NEW DELHI – As an editor Vinod Mehta never pulled rank, giving correspondents a free hand if he felt they had a valid story to tell, no matter the consequences. I recall in 1989, during the last days of Rajiv Gandhi’s regime, the Mumbai-based Indian Post newspaper of which Vinod was then editor-in-chief and I was the Delhi bureau chief, was under considerable pressure for exposing scandals concerning the powers that be in the Capital. Vinod telephoned me to caution that things were looking grim.
The newspaper’s flamboyant and spunky owner Vijaypat Singhania had been warned that if his newspaper continued to write against certain individuals close to the government his family’s business empire could be in trouble. The list of holy cows included, apart from Rajiv Gandhi, others such as Satish Sharma and the late Lalit Suri. A few days later, The Statesman proprietor Cushrow Irani held a press conference accusing Satish Sharma of trying to close down The Statesman’s Delhi office. I rationalised that since this was a press conference and not exclusive news it should be covered by the Delhi bureau, I left it to the head office how to handle the report. I had an uneasy feeling when the report featured as the lead story in the next day’s newspaper.
My fears were confirmed. Soon afterwards Singhania announced that he was selling the Indian Post. Vinod did not reproach me for the offending story. He simply moved on. He accepted an offer to launch another paper the Independent from the Times of India stable, which was as irreverent as the Post and meant in fact as a counter to it.
Vinod was an iconoclast who brought a breath of fresh air into the fairly conservative world of journalism of the nineteen eighties. He had an unconventional approach towards editing newspapers, brimming with ideas he was shorn of any pomposity. He started out in the profession as editor of Debonair magazine, known then more for its steamy semi-nude centre spreads than its literary content. But Vinod introduced thought provoking articles to give the magazine a new character. From Debonair he went on to launch a new Sunday tabloid , the Sunday Observer, whose chatty informal style and out-of-the-box approach to displaying stories, pioneered a new form of Sunday reading. The political gossip column became a staple along with human interest pieces on the high and the mighty.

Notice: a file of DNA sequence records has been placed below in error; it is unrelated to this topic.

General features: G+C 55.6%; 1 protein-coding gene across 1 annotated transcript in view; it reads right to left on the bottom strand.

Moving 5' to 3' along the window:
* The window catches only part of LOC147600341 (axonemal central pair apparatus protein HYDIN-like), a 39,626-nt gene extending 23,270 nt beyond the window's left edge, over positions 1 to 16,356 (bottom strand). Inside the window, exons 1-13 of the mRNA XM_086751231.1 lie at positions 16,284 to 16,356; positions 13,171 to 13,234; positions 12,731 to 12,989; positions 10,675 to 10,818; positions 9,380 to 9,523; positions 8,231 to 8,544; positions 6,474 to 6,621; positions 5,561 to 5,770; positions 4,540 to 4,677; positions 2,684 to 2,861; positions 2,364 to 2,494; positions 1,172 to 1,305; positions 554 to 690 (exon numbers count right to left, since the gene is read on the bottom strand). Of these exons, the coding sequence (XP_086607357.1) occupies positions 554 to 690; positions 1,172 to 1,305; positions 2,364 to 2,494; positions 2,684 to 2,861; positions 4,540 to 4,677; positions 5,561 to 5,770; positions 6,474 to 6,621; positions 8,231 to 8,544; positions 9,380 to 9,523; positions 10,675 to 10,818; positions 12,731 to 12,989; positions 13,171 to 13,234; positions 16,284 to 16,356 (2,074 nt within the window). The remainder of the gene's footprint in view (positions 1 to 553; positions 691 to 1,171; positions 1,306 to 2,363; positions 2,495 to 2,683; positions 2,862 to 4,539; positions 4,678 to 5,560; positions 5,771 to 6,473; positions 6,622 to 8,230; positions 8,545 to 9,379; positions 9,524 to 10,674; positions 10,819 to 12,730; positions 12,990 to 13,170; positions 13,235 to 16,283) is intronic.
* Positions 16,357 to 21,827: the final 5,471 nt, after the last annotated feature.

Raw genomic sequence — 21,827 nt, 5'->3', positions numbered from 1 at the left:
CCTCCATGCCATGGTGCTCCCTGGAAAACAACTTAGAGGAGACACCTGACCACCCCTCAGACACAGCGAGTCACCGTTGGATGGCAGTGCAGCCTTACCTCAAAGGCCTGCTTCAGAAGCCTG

During his eventful career, Vinod launched several publications, including a revamped Indian Post, the Business and Political Observer, the Independent and the Pioneer. His formula for his publications attracted readers, but Vinod invariably got into hot water with the owners grew older he yearned for stability in his career. When he was given the opportunity to bring out a new weekly from Delhi, the Outlook, he jumped at the opportunity. He told friends that this time he was determined to stay on. He did. But even here he went through a sticky patch when advertisements were withdrawn from his magazine because he dared to tread on the toes of the high and mighty by reproducing telling transcripts of telephone conversations between the high flying media manager-cum-facilitator Niira Radia and captains of industry over how to secure the 2G spectrum licences from the UPA government.
Vinod was always a source of inspiration to his editorial team who were accustomed to him pacing up and down the newsroom barking out orders and throwing up provocative ideas. The boy who grew up in Lucknow and made Mumbai his home during his mid-career eventually made a name for himself in Delhi, where more conventional media pundits had once dismissed him as an apolitical lightweight.
Vinod loved to speculate about the inner workings in the corridors of power and took a keen interest in the latest gossip in the media world. He sometimes telephoned me to get my take on a juicy bit of news he had picked up. He did not hide the glee in his voice as he revealed some interesting tit bit. He was delightfully irreverent towards authority and remarkably candid, never hesitating to make fun even of himself. Though some felt that as a TV commentator he was at times a bit in awe of the Gandhi family. Another characteristic of the man was his love for the stray dogs in his Nizamuddin East colony. This sometimes put him at odds with his neighbours who grumbled they had been nipped by strays cosseted by him and his wife Sumita. Vinod frequently mentioned his pet Editor in his very readable columns.
Vinod was delighted by the enthusiastic response to his tell-all biography Lucknow Boy, which revealed among other sensational details the fact that he had fathered a love child out of wedlock and had abandoned the mother before the birth. He was so busy preparing for the book’s sequel, “Editor unplugged”, that he refused to visit the doctor for his persistent cough.
Just days before the formal release of his book in November he was hospitalised because of severe breathing problems. He had a serious lung condition exacerbated by Parkinson’s disease. His other organs including the kidney and the heart slowly deteriorated forcing him to spend a painful three months in and out of the ICU with his courageous wife Sumita tending to him daily. Tragically, Vinod never got the full feedback of the successful release of his last book. — Courtesy Indian Express